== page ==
When it comes to app content, surely writing it once and writing it well should be enough? Yes, if you’re targeting one market, but if you want to make your product available in several languages, not really. Translation makes your content accessible to speakers of other languages, including Russian users, but sometimes the copy needs to be adapted to the local market and culture to make it more authentic and relatable.
We like to read about what’s relevant to us and prefer content that doesn’t scream “I’ve been translated”. The only thing that’s worse is the content that screams “I’ve been translated, but the budget and the deadline were tight, so you’re only getting second-rate stuff, sorry”.
Brands that are serious about international expansion and want users to become loyal supporters need to invest in good-quality localization. I’ve talked about some strategies for app localization into Russian in the previous post. Today I want to focus on what changes and tweaks your Russian localization team might want to introduce to make the content more authentic.
1. Units of measurement
This one’s easy: Russia uses metric system, so it’s best to eliminate all references to miles, pounds and feet. They will only distract the readers and signal that the content they’re reading is a translation.
2. Country-specific statistics
While it’s easier to keep the US or UK data and just translate it, users are generally more interested in what’s going on in their country. In the context of health apps, for example, this might refer to how many calories are consumed on average or how much processed food people are buying.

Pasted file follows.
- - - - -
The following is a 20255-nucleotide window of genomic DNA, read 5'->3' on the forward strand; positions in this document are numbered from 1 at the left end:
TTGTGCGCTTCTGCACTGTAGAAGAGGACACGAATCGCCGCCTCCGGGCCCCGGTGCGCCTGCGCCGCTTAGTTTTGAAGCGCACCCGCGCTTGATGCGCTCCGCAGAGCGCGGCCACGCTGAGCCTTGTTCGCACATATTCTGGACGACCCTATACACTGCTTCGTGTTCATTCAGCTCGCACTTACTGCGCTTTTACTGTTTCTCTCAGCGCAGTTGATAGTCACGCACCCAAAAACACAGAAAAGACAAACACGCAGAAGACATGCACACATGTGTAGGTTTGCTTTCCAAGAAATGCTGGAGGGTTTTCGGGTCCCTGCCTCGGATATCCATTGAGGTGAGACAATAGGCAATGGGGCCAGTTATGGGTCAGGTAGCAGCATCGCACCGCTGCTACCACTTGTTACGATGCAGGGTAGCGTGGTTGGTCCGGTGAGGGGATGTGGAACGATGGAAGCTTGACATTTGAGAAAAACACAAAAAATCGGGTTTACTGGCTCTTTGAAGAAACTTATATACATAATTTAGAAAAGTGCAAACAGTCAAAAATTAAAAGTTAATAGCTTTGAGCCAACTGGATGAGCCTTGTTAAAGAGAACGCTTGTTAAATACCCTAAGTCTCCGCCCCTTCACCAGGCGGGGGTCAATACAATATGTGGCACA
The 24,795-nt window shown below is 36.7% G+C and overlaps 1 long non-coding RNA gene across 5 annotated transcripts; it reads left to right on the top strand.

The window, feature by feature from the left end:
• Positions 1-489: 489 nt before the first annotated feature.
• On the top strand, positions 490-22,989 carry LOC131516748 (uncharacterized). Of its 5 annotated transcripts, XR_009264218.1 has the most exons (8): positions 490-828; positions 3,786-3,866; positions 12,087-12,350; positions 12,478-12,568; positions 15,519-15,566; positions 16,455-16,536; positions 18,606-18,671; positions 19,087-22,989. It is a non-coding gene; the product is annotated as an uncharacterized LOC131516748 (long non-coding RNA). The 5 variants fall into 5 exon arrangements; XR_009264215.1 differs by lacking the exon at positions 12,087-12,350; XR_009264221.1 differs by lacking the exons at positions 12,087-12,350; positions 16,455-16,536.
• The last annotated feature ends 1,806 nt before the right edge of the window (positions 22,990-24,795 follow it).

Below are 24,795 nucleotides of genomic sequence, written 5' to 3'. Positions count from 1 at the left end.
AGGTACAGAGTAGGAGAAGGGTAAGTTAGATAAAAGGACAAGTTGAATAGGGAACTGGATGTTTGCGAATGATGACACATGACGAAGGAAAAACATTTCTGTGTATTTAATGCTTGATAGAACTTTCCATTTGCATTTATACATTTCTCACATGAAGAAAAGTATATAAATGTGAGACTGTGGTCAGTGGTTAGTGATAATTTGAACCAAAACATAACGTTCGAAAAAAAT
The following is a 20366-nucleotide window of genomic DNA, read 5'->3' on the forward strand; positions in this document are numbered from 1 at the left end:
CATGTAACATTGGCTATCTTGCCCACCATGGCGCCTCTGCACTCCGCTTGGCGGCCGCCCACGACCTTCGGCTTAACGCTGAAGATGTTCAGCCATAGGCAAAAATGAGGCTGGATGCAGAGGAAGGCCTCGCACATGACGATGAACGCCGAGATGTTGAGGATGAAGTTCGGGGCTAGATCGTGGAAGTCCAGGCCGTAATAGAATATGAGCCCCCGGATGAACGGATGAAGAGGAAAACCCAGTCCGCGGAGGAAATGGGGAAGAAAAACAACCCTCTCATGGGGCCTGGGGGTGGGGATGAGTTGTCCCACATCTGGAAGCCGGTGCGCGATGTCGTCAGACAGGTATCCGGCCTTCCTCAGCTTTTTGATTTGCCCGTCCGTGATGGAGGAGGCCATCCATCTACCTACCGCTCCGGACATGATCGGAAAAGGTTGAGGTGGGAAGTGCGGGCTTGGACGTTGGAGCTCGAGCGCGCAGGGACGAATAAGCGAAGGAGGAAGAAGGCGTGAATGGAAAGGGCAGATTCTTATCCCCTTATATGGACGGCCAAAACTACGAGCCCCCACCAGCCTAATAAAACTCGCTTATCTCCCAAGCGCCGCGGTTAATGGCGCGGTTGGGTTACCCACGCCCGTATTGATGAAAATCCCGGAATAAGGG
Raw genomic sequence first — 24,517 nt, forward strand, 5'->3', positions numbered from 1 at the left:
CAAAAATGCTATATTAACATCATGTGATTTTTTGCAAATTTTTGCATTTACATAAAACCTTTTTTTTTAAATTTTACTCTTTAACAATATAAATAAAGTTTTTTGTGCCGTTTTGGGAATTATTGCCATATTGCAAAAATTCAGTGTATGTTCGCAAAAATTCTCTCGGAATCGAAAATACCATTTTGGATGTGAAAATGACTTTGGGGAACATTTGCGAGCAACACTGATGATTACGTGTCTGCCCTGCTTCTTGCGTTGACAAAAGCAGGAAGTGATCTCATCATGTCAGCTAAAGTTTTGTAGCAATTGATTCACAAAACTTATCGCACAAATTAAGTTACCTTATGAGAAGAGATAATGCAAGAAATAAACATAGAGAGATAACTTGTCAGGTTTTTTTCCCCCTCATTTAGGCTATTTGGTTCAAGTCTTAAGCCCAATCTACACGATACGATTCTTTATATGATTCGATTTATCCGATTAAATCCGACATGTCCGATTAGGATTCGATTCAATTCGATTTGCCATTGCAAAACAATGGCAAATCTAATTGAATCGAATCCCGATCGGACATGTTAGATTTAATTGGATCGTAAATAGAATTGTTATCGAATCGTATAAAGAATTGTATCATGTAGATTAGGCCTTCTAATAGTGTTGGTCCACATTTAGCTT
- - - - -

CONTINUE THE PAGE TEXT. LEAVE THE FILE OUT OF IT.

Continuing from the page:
In my experience finding official figures for Russia is often tricky, if not impossible. Sometimes I have to do quite a lot of digging to find anything relevant. When that fails, for health-related app content I tend to use global data by organisations like WHO to make the copy less US/UK-centric.
3. Neutral or Russia-specific images
This might not be possible for all images, especially if your app has a lot of them, but when your users look at your content and chuckle with recognition because they see something culturally relevant to them, you’ve earned a bit more of their trust and loyalty.
Getting the balance right
When adapting app content for your target users, it’s also important not to go too far the other way. When I worked in localization and customer support teams for pregnancy and parenting apps, I noticed that while some users were put off by foreign-looking content, many actually welcomed a fresh ‘western’ perspective and advice that was different from what they could find in Russian online space.
So, what’s the secret to winning the hearts of your international users? Build a trusted localization team to help guide you through the localization process and encourage them to use their unique cultural knowledge.